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Craig Candelore, who was part of a failed conservative charge against San Diego's judicial establishment two years ago, has been sent a "warning letter" by the California Fair Political Practices Commission regarding the results of a state enforcement audit of his campaign committee.

"The audit found the following; (1) adequate records were not maintained for expenditures; (2) one semi-annual campaign statement was filed late; (3) late contribution reports were not filed for two contributions received, and (4) some payments were made directly from the candidate's personal funds," according to the August 16 letter, posted online by the agency.

The notice, signed by FPPC enforcement chief Gary S. Winuk, says that the audit, conducted by the Franchise Tax Board, found violations of the state's political reform act, then adds, "The dollar amounts involved, however, are relatively small and we have decided to close this case with a warning letter."

"The information in this matter will be retained and may be considered should an enforcement action become necessary based on newly discovered information or future conduct. Failure to comply with the provisions of the Act in the future will result in monetary penalties of up to $5,000 for each violation."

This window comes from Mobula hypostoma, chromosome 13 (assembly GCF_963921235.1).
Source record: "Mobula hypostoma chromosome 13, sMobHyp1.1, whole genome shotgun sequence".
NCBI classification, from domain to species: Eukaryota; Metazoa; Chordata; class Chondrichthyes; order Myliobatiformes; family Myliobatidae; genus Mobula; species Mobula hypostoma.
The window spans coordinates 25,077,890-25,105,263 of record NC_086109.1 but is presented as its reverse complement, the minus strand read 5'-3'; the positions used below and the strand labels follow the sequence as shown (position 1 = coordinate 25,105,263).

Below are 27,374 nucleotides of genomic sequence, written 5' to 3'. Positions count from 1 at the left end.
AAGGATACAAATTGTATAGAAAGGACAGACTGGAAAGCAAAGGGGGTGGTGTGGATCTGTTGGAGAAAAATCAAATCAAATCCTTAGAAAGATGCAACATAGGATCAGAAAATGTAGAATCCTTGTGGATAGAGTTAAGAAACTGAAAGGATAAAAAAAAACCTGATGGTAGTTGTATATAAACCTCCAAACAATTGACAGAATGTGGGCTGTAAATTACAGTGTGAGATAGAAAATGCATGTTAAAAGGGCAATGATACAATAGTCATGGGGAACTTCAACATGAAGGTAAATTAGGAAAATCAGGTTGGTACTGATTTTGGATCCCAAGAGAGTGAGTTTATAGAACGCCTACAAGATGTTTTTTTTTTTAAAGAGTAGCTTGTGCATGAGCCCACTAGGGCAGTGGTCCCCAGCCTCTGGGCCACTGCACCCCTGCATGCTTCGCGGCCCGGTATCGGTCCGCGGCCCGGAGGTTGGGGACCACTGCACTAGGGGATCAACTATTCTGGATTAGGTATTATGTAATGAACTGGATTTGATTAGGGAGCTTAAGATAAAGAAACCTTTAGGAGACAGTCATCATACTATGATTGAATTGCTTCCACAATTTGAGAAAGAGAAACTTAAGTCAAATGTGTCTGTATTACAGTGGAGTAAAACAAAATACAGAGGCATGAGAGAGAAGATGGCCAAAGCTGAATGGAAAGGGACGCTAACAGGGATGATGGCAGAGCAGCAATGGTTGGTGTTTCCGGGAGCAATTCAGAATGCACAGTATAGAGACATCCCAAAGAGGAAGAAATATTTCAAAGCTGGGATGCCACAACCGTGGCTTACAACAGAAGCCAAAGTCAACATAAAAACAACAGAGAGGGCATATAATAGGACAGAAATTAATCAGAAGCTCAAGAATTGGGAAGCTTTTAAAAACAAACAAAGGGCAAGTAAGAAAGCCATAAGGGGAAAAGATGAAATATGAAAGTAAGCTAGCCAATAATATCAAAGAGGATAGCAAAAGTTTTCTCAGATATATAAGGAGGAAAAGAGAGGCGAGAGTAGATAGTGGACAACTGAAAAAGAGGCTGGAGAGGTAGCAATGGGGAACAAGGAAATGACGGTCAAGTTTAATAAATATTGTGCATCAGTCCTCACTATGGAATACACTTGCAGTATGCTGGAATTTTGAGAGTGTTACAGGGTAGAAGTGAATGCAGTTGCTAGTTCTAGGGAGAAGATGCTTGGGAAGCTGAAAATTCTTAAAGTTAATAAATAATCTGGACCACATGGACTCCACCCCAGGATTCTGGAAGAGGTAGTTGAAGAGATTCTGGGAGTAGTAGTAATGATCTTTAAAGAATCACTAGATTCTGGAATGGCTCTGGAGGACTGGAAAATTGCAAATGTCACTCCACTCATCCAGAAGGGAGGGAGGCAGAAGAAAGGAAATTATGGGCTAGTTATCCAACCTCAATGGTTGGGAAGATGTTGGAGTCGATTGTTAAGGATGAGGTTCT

Recipients of such letters may contest their findings by requesting that the allegations be heard before the full commission.

Candelore and three other candidates were part of a slate supported by Chula Vista-based "Better Courts Now," backed by foes of same-sex marriage and abortion rights, in a June 2010 attempt to take on judicial incumbents.

Superior Court Judge Lantz Lewis beat off Candelore's challenge.

After the election, Candelore complained that the San Diego County Bar Association's candidate ranking system was "like a Star Chamber."

“We lost, but I thought it was a pretty good showing; 35 percent [36.1 percent in the final tally] is nothing to sneeze about.”

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monaghan Aug. 30, 2012 @ 12:57 p.m.

A case from 2010???

At the rate the FPPC works, many political candidates who now are being censured will have died or moved out of state before their wrongs can be righted. And with the possibility of appeal, everything gets dragged out even longer. How's about expediting the process, FPPC?

Meanwhile and fortunately, we have the Reader to keep track of the overburdened, understaffed and underfunded FPPC and to keep us in the know.


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